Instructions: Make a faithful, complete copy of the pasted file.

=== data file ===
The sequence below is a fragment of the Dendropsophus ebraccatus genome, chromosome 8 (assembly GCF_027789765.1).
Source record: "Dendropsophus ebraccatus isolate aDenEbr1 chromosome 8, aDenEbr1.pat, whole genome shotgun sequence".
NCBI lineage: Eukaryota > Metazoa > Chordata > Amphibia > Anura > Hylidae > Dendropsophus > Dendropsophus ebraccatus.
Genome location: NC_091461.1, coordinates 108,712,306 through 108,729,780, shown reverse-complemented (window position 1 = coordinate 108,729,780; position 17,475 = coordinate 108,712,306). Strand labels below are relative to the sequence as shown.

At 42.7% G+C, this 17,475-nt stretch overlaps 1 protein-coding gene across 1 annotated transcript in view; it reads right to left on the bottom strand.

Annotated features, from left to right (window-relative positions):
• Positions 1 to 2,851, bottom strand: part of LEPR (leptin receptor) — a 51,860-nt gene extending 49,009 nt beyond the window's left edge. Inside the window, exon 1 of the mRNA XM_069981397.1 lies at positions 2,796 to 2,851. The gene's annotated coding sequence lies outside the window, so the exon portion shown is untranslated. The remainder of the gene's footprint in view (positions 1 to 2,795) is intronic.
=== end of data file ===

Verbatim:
The sequence below is a fragment of the Dendropsophus ebraccatus genome, chromosome 8 (assembly GCF_027789765.1).
Source record: "Dendropsophus ebraccatus isolate aDenEbr1 chromosome 8, aDenEbr1.pat, whole genome shotgun sequence".
NCBI lineage: Eukaryota > Metazoa > Chordata > Amphibia > Anura > Hylidae > Dendropsophus > Dendropsophus ebraccatus.
Genome location: NC_091461.1, coordinates 108,712,306 through 108,729,780, shown reverse-complemented (window position 1 = coordinate 108,729,780; position 17,475 = coordinate 108,712,306). Strand labels below are relative to the sequence as shown.

At 42.7% G+C, this 17,475-nt stretch overlaps 1 protein-coding gene across 1 annotated transcript in view; it reads right to left on the bottom strand.

Annotated features, from left to right (window-relative positions):
• Positions 1 to 2,851, bottom strand: part of LEPR (leptin receptor) — a 51,860-nt gene extending 49,009 nt beyond the window's left edge. Inside the window, exon 1 of the mRNA XM_069981397.1 lies at positions 2,796 to 2,851. The gene's annotated coding sequence lies outside the window, so the exon portion shown is untranslated. The remainder of the gene's footprint in view (positions 1 to 2,795) is intronic.